Fransiska Handoko is wearing a radiant smile. The chair of Bali
Hotels Association (BHA) recently welcomed faces she hadn’t seen for two
years to BHA’s monthly meeting. “Everyone was celebrating the reopening
and that we’re finally moving forward. There’s a real feeling of
optimism among our members,” she enthused.
Since the return of the visa on arrival (VoA) in early March — which
many saw as the true restart of the Indonesian island’s inbound travel
sector — Bali’s daily international arrival numbers have climbed
On April 14, the day before Meetings & Conventions Asia spoke to
Handoko, over 2,600 foreigners had walked through the gates of Ngurah
Rai International Airport, while the first half of April saw over 11,000
inbound arrivals. While this may seem minor compared to the 476,000
received in April 2019, it’s still a significant jump from the nine
foreigners who flew to the island in April last year.
Some of Bali’s biggest source markets — Australia, Singapore, the US
and the UK — have been the first to return, with the notable exception
of China, whose zero Covid policy is still restricting international
travel for its citizens.
The revival of the island’s MICE sector is contributing to the
hospitality industry’s optimism, with the jewel in the crown, the G20
Summit, to be held within the Indonesia Tourism Development Corporation
area (ITDC) in Nusa Dua in mid-November.
According to Indonesia’s coordinating minister for the economy,
Airlangga Hartato, the summit will comprise 150 side meetings in
addition to the main conference session, involve 33,000 workers, and add
US$140 million to GDP. He believes Bali may not see another event of
this scale for the next 20 years.
Like most international conferences held on the island, the G20 will
be contained to Nusa Dua, but Handoko said BHA hopes that attendees will
make it beyond the ITDC area so that small and medium enterprises and
other destinations will also benefit.
Alongside the summit, Handoko reported that Bali’s MICE calendar for
the remainder of 2022 has a pipeline of 78 international events, which
BHA estimates will attract 100,000 attendees. Highlights include the
12th Food, Hotel & Tourism Bali exhibition in September, an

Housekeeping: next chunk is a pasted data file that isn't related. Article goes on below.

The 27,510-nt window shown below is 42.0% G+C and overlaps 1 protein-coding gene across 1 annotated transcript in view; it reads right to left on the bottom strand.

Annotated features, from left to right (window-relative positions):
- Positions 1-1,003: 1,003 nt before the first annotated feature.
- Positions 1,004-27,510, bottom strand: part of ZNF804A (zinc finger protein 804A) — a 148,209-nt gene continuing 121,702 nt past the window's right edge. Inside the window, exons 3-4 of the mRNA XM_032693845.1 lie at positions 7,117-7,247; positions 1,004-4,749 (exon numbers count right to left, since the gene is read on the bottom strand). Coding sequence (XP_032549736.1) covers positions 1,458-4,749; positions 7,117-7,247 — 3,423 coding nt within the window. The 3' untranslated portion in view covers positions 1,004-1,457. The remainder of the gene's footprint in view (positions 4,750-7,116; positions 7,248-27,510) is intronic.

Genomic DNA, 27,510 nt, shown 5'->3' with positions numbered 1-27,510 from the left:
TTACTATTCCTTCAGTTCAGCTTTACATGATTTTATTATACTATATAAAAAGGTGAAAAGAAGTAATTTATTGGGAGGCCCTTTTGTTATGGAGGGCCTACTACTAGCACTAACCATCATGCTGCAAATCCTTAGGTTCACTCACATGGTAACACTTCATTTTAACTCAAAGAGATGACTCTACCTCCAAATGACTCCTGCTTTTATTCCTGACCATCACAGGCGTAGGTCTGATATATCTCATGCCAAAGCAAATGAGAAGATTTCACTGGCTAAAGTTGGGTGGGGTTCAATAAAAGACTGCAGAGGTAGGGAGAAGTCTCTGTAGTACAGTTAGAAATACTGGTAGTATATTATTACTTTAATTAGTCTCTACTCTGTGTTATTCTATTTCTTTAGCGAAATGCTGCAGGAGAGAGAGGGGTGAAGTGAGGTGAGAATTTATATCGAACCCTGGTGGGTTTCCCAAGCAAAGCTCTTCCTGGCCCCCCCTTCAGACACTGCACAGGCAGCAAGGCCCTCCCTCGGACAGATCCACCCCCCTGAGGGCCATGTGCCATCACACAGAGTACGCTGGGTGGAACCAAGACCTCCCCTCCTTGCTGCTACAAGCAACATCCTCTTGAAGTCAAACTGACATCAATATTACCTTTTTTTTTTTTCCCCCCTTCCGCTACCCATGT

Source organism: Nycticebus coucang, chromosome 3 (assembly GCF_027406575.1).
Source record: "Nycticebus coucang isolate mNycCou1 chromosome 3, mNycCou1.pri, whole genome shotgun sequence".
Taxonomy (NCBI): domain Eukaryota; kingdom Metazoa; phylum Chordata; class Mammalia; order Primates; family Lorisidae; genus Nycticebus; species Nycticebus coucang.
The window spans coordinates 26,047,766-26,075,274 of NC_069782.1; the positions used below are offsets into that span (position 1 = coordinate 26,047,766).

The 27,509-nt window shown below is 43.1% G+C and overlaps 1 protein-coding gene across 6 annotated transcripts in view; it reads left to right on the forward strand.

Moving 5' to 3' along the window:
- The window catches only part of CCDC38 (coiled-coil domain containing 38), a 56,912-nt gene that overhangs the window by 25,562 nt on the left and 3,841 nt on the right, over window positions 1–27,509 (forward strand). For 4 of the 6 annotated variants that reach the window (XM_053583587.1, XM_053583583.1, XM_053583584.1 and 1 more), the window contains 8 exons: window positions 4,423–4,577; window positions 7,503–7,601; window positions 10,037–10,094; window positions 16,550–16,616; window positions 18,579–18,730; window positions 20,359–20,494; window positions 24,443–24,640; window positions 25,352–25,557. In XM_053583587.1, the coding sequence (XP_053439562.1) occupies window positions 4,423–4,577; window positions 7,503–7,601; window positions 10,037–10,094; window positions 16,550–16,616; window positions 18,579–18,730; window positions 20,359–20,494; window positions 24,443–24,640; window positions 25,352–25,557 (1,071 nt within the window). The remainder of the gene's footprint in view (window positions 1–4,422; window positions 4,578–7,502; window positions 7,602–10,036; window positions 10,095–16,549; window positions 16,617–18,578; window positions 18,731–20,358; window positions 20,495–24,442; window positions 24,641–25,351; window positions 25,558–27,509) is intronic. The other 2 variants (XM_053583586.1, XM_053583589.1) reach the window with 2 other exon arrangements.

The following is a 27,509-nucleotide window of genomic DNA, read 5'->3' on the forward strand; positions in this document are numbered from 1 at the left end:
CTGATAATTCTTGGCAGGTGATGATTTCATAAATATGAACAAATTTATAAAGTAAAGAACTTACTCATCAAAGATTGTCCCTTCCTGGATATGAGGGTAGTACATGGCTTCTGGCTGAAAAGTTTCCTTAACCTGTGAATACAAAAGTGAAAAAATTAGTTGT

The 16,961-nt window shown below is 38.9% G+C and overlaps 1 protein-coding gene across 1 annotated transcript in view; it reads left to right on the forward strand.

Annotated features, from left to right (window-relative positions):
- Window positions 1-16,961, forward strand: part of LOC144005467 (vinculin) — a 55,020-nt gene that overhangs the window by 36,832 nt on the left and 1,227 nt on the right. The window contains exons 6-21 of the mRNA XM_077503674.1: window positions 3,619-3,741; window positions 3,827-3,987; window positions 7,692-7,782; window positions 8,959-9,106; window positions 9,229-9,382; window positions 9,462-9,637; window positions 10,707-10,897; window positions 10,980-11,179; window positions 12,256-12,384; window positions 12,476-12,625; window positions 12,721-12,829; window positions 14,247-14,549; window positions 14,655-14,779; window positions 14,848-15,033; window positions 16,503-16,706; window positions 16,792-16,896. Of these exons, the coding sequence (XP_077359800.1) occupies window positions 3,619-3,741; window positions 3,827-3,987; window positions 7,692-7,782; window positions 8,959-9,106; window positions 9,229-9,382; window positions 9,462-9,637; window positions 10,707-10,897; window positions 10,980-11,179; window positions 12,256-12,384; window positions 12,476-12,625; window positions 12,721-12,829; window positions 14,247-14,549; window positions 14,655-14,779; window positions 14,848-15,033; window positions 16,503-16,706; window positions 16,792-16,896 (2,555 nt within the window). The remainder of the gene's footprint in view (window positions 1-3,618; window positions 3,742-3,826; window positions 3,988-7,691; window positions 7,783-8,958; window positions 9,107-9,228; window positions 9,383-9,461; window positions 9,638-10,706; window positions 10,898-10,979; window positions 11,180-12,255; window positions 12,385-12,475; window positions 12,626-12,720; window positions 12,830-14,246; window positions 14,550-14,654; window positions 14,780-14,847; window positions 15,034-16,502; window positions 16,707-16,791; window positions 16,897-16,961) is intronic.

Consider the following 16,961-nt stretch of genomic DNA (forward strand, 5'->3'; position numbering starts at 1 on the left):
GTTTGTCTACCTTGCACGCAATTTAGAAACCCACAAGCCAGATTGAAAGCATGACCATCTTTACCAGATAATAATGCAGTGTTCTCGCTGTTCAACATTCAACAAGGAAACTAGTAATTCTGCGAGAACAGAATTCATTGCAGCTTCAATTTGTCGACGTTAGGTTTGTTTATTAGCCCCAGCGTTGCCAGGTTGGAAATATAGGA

international expo for equipment, food, beverages and services to
support Indonesia’s tourism and hospitality sectors, and Further East in
November, the Asia Pacific region’s “most innovative” high-end travel
International festivals are also back, including one of the region’s
biggest yoga events, Bali Spirit Festival, in May; Indonesia's leading
culinary event, Ubud Food Festival, in June; and one of the world’s top
literary events, Ubud Writers & Readers Festival, in October.
A beacon of clarity
As more and more
international leisure and business tourists return to Bali and hotels
and agents see business reviving, they can access straightforward travel
information on WelcomeBacktoBali.com, one of BHA’s major initiatives during the pandemic.
Throughout a long period of frequent and confusing regulation
changes, the well-designed website was a beacon of clarity — and traffic
numbers reflect this. The site received over 200,000 interactions in
March, with Australians the most regular users. “The website was a huge
success,” she said. BHA is currently in talks with the Australian
government to potentially integrate information from its travel advice
As more countries reopen their borders, Handoko is confident that
Bali will remain one of the world’s top destinations for both leisure
“Our strength is our diversity,” Handoko said. From the beaches to
the mountains to the culture — everything is available on one island.
The fact that Bali’s MICE facilities are in beautiful tropical settings
make them an obvious choice. The island has something for every type of